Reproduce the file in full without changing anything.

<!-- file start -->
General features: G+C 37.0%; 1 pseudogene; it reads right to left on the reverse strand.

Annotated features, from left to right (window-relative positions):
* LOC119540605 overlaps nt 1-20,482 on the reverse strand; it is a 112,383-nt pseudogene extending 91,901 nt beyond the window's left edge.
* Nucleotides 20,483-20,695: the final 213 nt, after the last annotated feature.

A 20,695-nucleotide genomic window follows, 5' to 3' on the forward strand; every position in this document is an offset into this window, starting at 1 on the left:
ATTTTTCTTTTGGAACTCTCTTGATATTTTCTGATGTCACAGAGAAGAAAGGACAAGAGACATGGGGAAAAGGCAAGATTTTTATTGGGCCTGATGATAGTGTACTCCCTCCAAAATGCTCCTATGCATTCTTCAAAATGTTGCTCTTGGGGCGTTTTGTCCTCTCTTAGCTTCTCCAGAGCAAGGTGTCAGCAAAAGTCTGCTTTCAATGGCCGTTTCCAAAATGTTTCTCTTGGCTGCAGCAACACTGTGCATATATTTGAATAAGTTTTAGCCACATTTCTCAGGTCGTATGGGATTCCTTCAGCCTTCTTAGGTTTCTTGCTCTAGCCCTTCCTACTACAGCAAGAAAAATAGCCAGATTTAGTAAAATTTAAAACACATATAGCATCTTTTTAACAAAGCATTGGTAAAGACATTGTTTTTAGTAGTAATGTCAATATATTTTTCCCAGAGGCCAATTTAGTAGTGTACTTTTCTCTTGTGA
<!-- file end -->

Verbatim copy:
General features: G+C 37.0%; 1 pseudogene; it reads right to left on the reverse strand.

Annotated features, from left to right (window-relative positions):
* LOC119540605 overlaps nt 1-20,482 on the reverse strand; it is a 112,383-nt pseudogene extending 91,901 nt beyond the window's left edge.
* Nucleotides 20,483-20,695: the final 213 nt, after the last annotated feature.

A 20,695-nucleotide genomic window follows, 5' to 3' on the forward strand; every position in this document is an offset into this window, starting at 1 on the left:
ATTTTTCTTTTGGAACTCTCTTGATATTTTCTGATGTCACAGAGAAGAAAGGACAAGAGACATGGGGAAAAGGCAAGATTTTTATTGGGCCTGATGATAGTGTACTCCCTCCAAAATGCTCCTATGCATTCTTCAAAATGTTGCTCTTGGGGCGTTTTGTCCTCTCTTAGCTTCTCCAGAGCAAGGTGTCAGCAAAAGTCTGCTTTCAATGGCCGTTTCCAAAATGTTTCTCTTGGCTGCAGCAACACTGTGCATATATTTGAATAAGTTTTAGCCACATTTCTCAGGTCGTATGGGATTCCTTCAGCCTTCTTAGGTTTCTTGCTCTAGCCCTTCCTACTACAGCAAGAAAAATAGCCAGATTTAGTAAAATTTAAAACACATATAGCATCTTTTTAACAAAGCATTGGTAAAGACATTGTTTTTAGTAGTAATGTCAATATATTTTTCCCAGAGGCCAATTTAGTAGTGTACTTTTCTCTTGTGA